There are few, if any, natural forces among mammalian life on earth than the bond between a mother and child. When this bond is broken it is almost always a result of an intervening and unnatural dynamic. In the case of toxic divorces and potential Parental Alienation, Family Court judges and Mental Health Professionals should interpret a broken bond between mother and child as a red flag that a disordered narcissist might be pulling apart a family and victimizing both the mother and child. Yet, over and over and over again we hear and read how this glaring phenomenon is missed by those people mandated to protect children. These “professionals” should all be familiar with the research conducted in the 1950s by American psychologist, Harry Harlow.
Harlow separated infant rhesus monkeys from their mothers several hours after birth. The monkeys were isolated inside cages, and then raised by dummy mothers. In each cage, Harlow place two dummy mothers. One was made of metal wires, and was fitted with a milk bottle from which the infant monkey could suck. The other was made of wood covered with cloth, which made it resemble a real monkey mother, but it provided the infant monkey with no material sustenance whatsoever. It was hypothesized that the infants would cling to the nourishing metal mother rather than to the baron cloth one. To Harlow’s surprise, the infant monkeys showed a significant preference for the cloth mother, spending most of the time with her. When the two mothers were placed in close proximity, the infants held on to the cloth mother even while they reached over to suck milk from the metal mother. Harlow suspected that perhaps the infants did so because they were cold. So, he fitted an electric bulb inside the wire mother, which now radiated heat. Most of the monkeys continued to prefer the cloth mother.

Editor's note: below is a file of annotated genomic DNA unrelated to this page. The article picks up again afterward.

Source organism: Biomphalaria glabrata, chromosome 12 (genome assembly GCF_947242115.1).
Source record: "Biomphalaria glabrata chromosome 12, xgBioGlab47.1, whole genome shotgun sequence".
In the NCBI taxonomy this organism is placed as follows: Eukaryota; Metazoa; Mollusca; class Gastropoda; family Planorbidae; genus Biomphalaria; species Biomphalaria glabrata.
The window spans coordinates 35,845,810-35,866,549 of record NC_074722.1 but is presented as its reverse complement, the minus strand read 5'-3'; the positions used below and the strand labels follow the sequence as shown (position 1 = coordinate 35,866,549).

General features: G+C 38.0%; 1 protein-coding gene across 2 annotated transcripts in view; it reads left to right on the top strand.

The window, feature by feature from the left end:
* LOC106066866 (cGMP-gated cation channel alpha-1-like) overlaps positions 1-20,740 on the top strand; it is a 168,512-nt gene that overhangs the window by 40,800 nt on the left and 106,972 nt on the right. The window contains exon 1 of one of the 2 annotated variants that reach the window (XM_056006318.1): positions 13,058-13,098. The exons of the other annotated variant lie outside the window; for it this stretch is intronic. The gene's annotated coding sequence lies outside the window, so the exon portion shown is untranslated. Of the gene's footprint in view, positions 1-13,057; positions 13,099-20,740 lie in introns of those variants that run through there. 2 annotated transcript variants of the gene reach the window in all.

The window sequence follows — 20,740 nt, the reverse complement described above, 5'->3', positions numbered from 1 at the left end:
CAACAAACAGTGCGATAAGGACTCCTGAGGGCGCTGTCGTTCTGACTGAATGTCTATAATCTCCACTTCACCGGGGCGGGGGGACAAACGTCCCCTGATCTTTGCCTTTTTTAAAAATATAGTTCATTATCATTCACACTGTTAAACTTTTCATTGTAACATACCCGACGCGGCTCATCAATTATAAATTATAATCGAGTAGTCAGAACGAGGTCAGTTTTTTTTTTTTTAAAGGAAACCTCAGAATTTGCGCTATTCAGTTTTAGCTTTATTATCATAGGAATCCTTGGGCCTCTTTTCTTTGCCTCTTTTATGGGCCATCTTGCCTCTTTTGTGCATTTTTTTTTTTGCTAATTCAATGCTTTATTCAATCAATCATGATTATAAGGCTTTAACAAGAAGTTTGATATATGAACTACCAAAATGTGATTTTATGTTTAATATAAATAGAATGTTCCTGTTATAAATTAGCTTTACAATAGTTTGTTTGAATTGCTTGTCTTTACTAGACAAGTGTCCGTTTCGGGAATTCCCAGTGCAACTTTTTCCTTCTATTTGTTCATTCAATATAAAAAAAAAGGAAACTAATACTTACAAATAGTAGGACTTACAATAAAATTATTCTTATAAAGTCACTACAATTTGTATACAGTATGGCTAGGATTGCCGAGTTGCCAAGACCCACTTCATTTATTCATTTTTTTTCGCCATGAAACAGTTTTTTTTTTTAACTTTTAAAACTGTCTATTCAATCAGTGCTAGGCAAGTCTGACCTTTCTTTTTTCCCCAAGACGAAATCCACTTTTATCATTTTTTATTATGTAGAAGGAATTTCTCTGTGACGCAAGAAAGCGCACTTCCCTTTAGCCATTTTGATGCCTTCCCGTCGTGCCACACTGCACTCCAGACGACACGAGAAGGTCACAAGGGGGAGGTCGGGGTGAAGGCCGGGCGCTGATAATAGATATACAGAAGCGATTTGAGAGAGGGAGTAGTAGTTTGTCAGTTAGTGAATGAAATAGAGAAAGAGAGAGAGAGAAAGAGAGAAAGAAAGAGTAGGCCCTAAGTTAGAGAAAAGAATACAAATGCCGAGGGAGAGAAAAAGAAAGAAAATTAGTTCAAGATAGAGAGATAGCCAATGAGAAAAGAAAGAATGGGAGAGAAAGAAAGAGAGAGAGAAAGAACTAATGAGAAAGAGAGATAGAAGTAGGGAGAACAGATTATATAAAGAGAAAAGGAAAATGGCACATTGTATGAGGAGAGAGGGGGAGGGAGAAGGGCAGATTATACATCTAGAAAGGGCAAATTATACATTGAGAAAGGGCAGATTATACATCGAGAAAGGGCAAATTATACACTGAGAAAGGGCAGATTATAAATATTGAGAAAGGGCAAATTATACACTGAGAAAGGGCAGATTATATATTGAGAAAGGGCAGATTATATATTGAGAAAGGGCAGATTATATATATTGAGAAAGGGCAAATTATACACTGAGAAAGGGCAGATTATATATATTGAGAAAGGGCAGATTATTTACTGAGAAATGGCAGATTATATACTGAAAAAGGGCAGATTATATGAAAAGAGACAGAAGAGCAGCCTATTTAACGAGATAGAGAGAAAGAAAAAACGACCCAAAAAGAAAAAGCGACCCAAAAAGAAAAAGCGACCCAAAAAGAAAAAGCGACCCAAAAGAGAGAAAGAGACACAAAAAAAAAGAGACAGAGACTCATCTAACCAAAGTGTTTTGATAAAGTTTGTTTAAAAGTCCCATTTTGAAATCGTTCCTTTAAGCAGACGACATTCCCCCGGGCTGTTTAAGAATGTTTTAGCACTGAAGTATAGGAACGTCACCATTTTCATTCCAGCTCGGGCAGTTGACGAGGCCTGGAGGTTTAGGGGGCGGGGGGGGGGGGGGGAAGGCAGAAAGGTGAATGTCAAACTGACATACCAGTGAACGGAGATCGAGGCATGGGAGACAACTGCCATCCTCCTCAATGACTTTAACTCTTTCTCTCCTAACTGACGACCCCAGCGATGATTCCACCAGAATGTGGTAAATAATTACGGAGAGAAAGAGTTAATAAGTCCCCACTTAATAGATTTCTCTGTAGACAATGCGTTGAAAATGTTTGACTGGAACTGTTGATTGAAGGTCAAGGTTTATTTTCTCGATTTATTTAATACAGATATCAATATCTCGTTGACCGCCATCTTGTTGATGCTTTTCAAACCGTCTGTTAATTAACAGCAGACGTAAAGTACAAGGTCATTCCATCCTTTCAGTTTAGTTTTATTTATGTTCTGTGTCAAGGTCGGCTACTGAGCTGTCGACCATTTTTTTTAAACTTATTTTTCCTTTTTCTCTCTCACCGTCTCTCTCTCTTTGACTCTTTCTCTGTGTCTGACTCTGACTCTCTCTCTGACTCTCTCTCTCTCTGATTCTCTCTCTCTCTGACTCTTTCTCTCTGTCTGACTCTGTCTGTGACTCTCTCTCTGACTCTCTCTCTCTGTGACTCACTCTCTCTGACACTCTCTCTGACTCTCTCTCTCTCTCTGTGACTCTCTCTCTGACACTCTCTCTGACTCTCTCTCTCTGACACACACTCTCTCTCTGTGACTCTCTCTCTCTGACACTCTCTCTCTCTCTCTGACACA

Follow-up research showed that Harlow’s orphaned monkeys grew up to be emotionally disturbed even though they had received all the nourishment they required. They never fitted into monkey society, had difficulties communicating with other monkeys, and suffered from high levels of anxiety and aggression. The conclusion was inescapable: monkeys must have psychological needs and desires that go beyond their material requirements, and if these are not fulfilled, they will suffer greatly. Harlow’s infant monkeys preferred to spend their time in the hands of the barren cloth mother because they were looking for an emotional bond and not only for milk. In the following decades, numerous studies showed that this conclusion applies not only to monkeys, but to other mammals, as well as birds. (Thanks to Harari, Yuval Noah. Sapiens: A Brief History of Humankind )
Research has shown that human children deprived of the bonding relationship with their mothers suffer the same long-term consequences and experience extremely difficult, emotionally disturbed adult lives. Why are the courts so blind? Children need both parents so long as both parents desire a relationship with their child.
“Tears In The Rain” describes the mother-child bond and how it can be broken through the manipulation of a narcissistic father seeking revenge against the mother but ultimately punishing the child.
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